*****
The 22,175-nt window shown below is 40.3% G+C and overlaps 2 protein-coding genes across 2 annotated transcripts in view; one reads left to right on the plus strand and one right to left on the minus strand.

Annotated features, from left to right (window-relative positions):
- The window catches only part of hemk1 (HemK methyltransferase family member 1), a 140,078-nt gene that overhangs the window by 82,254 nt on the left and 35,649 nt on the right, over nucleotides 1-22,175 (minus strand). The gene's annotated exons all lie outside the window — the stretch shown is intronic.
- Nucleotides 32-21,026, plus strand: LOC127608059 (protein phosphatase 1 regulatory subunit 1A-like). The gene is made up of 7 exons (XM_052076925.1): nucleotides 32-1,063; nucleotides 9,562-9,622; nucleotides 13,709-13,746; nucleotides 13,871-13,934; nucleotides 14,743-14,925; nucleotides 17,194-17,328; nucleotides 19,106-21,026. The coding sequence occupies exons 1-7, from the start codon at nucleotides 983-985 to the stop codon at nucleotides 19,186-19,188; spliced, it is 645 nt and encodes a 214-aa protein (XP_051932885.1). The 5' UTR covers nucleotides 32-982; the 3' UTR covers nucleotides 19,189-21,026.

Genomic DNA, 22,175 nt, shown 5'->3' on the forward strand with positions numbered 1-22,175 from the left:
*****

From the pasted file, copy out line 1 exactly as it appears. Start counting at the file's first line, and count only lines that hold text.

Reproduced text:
The 22,175-nt window shown below is 40.3% G+C and overlaps 2 protein-coding genes across 2 annotated transcripts in view; one reads left to right on the plus strand and one right to left on the minus strand.